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With water restrictions having been in place in Perth since the summer of 2001, there is an increasing trend to incorporate native plants into garden beds. This is a trend that the Botanic Gardens and Parks Authority supports, as it preserves fresh water supplies, celebrates our unique flora and provides resources for the fauna of Perth which manage to survive in urban areas.
The biggest misconception about Australian garden plants is that they have to be treated quite differently from plants from other continents. This idea results in two opposing beliefs - one being that they can be neglected, and the other being they have fussy needs that make them difficult to grow, especially when mixed with exotics. In reality, however, the same general horticultural rules apply to all ornamentals. Every plant, whatever its origins, grows better with a little care and attention, and some plants have slightly different requirements regarding soil and position.
The Backyard Botanicals Garden is a ‘grow-me-at-home’ garden in the Synergy Parkland which demonstrates how easy it is to grow Western Australian native plants. If you would like to create your own native garden or need advice on how to improve your existing one, browse the articles in this section, come along to a free Dig it with Coffee session or contact the Garden Advisory Service.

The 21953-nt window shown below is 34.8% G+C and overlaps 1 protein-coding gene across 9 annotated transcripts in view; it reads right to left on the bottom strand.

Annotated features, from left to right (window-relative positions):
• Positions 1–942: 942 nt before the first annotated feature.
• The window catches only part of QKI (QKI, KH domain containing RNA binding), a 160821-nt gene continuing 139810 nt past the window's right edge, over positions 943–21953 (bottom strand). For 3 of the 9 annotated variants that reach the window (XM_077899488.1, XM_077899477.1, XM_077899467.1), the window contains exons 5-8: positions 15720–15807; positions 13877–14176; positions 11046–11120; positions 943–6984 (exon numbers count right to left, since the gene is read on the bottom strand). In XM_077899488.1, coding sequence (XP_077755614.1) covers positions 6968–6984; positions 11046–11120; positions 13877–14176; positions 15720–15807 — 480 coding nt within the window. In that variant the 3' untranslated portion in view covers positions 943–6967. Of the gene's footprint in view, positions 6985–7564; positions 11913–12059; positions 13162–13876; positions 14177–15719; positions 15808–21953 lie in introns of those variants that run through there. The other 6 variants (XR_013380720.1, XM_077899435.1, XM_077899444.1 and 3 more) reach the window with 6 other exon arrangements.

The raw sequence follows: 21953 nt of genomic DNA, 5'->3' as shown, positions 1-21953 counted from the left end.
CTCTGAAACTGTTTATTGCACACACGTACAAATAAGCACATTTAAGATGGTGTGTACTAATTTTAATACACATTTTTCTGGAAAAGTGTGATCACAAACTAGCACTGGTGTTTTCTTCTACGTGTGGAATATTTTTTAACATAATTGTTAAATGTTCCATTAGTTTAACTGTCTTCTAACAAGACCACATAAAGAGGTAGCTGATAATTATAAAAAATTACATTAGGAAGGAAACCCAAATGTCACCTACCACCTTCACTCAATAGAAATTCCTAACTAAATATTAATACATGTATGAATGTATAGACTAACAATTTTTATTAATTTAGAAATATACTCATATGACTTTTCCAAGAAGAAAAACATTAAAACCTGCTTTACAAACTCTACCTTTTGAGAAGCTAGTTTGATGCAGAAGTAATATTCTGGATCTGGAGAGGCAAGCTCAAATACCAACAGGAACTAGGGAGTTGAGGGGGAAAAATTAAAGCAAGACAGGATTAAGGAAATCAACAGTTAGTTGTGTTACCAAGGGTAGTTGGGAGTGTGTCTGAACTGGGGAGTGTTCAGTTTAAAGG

If you would like to create your own native garden or need advice on how to improve your existing one, please contact the free Garden Advisory Service managed by the Kings Park Volunteer Master Gardeners.
These Western Australian native plant notes are kindly provided by the Kings Park Volunteer Master Gardeners and are particularly relevant to the Perth community and their gardening needs.
Grass is arguably the most important vegetation on earth. Where it fails to grow, human population is sparse and economic progress limited. Green grass is a natural air purifier, it helps cool the air and improve the atmosphere.
The transplant and transportation of the Giant Boab from the Kimberley region into the Western Australian Botanic Garden was one of the Authority's great success stories. The Garden Advisory Service often gets enquiries about transplanting Australian native plants, particularly the Common Grass-tree.
Many native plants adapt well to growing in pots. Plants may be grown singly, or several may be grouped in a larger container to form a mini-garden. They require a free-draining medium with appropriate fertiliser so seek a commercial native potting mix.
Birds add life, colour and sound to a garden and are a joy to watch. They eat many insects, controlling native and introduced pests naturally. Many Australian plants, such as Kangaroo Paws, are bird-pollinated.